Chapter 9: Paleoanthropology
Chapter 9: Paleoanthropology APY 203
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Date Created: 03/21/16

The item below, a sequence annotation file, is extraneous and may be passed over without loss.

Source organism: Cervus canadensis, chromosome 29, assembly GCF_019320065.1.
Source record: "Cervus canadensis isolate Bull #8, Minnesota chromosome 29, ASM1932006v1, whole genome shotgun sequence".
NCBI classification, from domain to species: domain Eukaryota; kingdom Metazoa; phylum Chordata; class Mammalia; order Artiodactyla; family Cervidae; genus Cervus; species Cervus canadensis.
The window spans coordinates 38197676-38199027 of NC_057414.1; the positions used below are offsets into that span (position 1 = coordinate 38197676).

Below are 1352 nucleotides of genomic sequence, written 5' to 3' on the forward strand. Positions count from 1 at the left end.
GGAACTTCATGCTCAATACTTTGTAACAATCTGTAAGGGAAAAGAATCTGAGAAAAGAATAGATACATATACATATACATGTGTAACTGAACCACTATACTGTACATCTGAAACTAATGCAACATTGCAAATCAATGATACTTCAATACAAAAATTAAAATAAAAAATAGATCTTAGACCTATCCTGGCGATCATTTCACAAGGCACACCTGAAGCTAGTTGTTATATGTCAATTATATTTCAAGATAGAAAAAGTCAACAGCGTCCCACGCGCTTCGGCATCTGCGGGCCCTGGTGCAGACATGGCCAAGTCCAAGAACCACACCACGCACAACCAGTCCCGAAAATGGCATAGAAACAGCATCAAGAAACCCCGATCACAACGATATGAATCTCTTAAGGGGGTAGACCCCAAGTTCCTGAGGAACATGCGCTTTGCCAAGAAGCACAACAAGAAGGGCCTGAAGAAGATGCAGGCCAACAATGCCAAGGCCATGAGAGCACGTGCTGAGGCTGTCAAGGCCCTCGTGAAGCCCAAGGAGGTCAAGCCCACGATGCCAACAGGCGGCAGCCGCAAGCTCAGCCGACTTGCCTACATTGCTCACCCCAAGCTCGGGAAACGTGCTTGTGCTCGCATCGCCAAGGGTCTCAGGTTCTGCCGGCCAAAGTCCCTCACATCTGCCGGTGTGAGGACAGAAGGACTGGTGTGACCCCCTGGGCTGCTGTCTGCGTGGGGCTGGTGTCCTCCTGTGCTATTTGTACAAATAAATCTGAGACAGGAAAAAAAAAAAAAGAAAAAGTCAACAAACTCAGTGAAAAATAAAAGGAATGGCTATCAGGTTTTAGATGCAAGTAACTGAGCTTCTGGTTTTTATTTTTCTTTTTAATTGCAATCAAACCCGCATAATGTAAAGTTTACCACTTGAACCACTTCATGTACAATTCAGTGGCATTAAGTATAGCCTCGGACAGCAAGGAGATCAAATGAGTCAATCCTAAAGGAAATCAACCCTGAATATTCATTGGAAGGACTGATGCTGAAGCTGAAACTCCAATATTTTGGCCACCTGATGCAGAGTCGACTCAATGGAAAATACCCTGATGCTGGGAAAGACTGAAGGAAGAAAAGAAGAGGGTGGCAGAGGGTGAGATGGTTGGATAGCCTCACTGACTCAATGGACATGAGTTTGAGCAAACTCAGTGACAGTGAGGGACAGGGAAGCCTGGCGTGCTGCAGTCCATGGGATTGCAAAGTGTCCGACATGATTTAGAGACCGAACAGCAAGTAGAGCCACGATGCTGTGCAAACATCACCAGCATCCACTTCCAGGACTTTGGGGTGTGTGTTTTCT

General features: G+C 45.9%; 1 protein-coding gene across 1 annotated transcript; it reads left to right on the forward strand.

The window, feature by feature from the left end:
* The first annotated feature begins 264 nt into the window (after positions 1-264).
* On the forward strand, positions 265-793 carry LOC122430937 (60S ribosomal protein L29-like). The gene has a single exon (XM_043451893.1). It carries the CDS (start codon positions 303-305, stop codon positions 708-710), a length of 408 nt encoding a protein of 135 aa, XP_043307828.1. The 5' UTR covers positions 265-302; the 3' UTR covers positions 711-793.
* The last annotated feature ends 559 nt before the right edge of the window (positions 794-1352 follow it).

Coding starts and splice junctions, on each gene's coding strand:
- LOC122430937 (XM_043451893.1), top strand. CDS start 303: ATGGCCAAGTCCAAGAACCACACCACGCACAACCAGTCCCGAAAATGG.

CHAPTER 9: PALEOANTHROPOLOGY Some terminology Mosaic Evolution; pattern in which physiological and behavioral systems evolve at different rates Hominoids; great apes and humans VS OWM Hominid; refers to all great apes and humans together Humans very closely related to apes and even more to chimps and bonobos Hominin; designates humans and ancestors from the point that they split off from apes BIOCULTURAL EVOLUTION Culture; beh. aspects of human adaptation (tech., tradition, language, religion, marriage patterns, and social roles etc.), set of learned beh. passed from one generation to the next by non-bio means, elaboration and dependency of culture is a distinctive human beh. More than just toolmaking (aka material culture), integrate entire adaptive strategy of cognition, political, social, and economic components PALEOANTHROPOLOGY Study of ancient humans; data concerning dating, anatomy, behavior, and ecology of hominin ancestors Taphonomy; study of how bones and other materials came to be buried in the earth and preserved as fossils, study processes of preservation and disturbance of bone Context; environmental setting where an archaeological trace is found. Primary= where originally deposited, secondary = where it may have been moved to. Draw info of: Dating Paleoecology Archaeological traces of behavior Anatomical evidence from hominin remains MIOCENE; GENERALIZED HOMINOID 20 mya LOCOMOTION Quadrupedal Long pelvis Capable of suspensory loco. BRAIN Smaller than hominins, larger than other primate Fair degree of encephalization DENTITITION Large front teeth Molar teeth variable Thin enamel caps (some), others thick TOOLMAKING BEHAVIOR Unknown, no stone tools Probably similar capabilities to chimps EARLY HOMININ 4 mya LOCOMOTION Bipedalism, most important defining characteristic, we are the only hominin taxa to do so exclusively bc more efficient based on our anatomy, evolved over a long period of time occasional bipeds, more arboreal locom. [Ardepithecus habitual bipeds, walk bipedally when necessary [ obligate bipeds [H. erectus, Homo] SOME THEORIES ON BIPEDALISM Energy efficiency; bipedal walking more energy efficient for covering large distances Predation avoidance; tall enough that can see wider range and over tall grasses Feeding from bushes/ tall grasses, reaching things, carrying more things farther Heat dispersal; better means of regulating body temp, less surface area exposed to sun, further from the ground Exaptation; a trait that has been co-opted for a use other than the one for which natural selection has built it Retention of grasping in hands, can manufacture tools etc EFFECT ON ANATOMY bipedal humans vs [quadrupedal apes] perpendicular inferior orientation of foramen magnum (the hole where the spine connects to the skull) [foramen magnum at back of the skull/ posteriorly positioned] smaller IM-index, longer legs than arms, longer strides, faster more efficient movement [higher IM-index] S-curve of spine [C- curve of spine] Shortened wider pelvis, better weigh distribution, provide point of attachment for muscles to maintain balance [taller pelvis, “ape- walk” inefficient] Human child birth harder and can’t do it alone, longer gestation bigger brains so bigger heads, harder to push out, baby’s head faces dorsally when coming out (back) Medially (Inwardly) angled femur, means foot is beneath center of gravity [femur oriented hip to knee in straight line] All digits oriented same way, arches in foot, walk: heel strike, rotate, end with big toe [first digit (big toe) is divergent in foot, can grasp with foot, flat feet] Laetolie Trail, Tanzania; footprints (different kinds of animals and hominin too) in hardened ash 3.7mya, footprint looks like human footprint, 2 (possibly 3) pairs of this footprint Smaller body size BRAIN Larger Expensive tissue to maintain but huge benefits (exploitation of resources, predator avoidance, maintain social relations, development of complex culture(lang., tools, shelter)) Moderately encephalized DIET & DENTITION Teeth oriented in dental arch; loss of diastema (space between next to canines and so canines fit when mouth is closed)/ reduction in sexual dimorphism of canines Reduced size of anterior teeth (incisors) Increased size of posterior (check/molar) teeth Canines somewhat reduced Huge diversity of diet Upper canine/ lower first premolar lack honing complex Molar tooth enamel very thick LONG LIFE HISTORY Live longer than apes, phases of life extended Childhood; not a phase seen in other primates, socialization Adolescence; learning, not being reproductive Extended post-reproductive life span MATERIAL CULTURE The material manifestations of culture (beliefs and practices shared and passed on in a group) Because they take a material form there is a record of them Tools, art, etc. Language, elaborate sys of comm., not seen in any other non=human primates, how humans communicate is most complex Anatomical changes out of development of language changes in brain (to produce and understand lang) vocal apparatus TOOLMAKING BEHAVIOR In early stages unknown, no stone tool use prior to 2.6 mya Probably more than chimps May have carried around objects in home range (like already sharp stone, wood, carcasses etc.), this was possible largely due to bipedalism MODERN HOMO SAPIENS LOCOMOTION Bipedal Shortened pelvis Larger body Legs longer Fingers and toes not as long BRAIN Greatly increased brain size Highly encephalized DENTITION Small incisors Further reduced canines Canine/premolar honing complex absent Molar tooth enamel caps thick TOOLMAKING BEHAVIOR Stone tools found after 2.6 mya Increasing dependency apparent in later hominins IMPORTANT SKILLS/ KNOWLEDGE FOR STUDY OF HOMININS Archaeology/ Paleontology Taphonomy; transformation bone remains may have gone through between deposition and today (biogeochemical processes, formation processes) Dating; history of hominids stretches from Miocene to Holocene RELATIVE DATING Tell if something is older or younger than something else (but not by how much) Stratigraphy; sequential layering of deposits based on the principle of superposition (lower stratum is older than higher stratum) Fluorine Analysis; compare amount of fluorine (incorporated during fossilization) in bone, varies from place to place so can only be used for comparing bones in same location ABSOLUTE (CHRONOMETRIC) DATING Radioactive decay Potassium-argon (K-Ar) dating; better in areas of volcanic activity, can date igneous products, when rocks are heated up the Ar escapes and leaves behind K, this decays over time into Ar, compare half life of K = 1.3 billion year, slow rate of decay better for 200 kya Carbon 14 dating; not good for before50 kya Thermoluminescence; date archaeological materials that were heated, upon reheating they release stored energy of radioactive decay as light CROSS-CHECKING DATES Paleomagnetism; based on earth’s shifting magnetic pole, look at sediment w. magnetically charged particles bc they maintain magnetic orientation of when consolidated into rock Biostratigraphy; extrapolate and compare dates based on sequences of faunal remains from different sites Morphology & Anatomy Shape and structure of these skeletons Have to piece them back together Form-function complexes; associate certain anatomical forms with certain functions (ex. Long arms in primates = Brachiation loco.) Genetics Understand basics of genetic code Molecular clock; things that are more closely related genetically share large degree of evolutionary similarity CLOSING THOUGHTS… Evolutionary is never linear nor progressive Hominin evolution is a story of radiation many of taxa and going extinct Deepest roots of hominin history are all in Africa Typically East Africa (Rift Valley, Ethiopia, Kenya, Tanzania (Olduvi Gorge)) And South Africa Lots of hominin fossils found in caves, often they are completely imbedded in stone Louis and Mary Leakey 1930s, begin working in E. Africa Very important family in the field of physical anthropology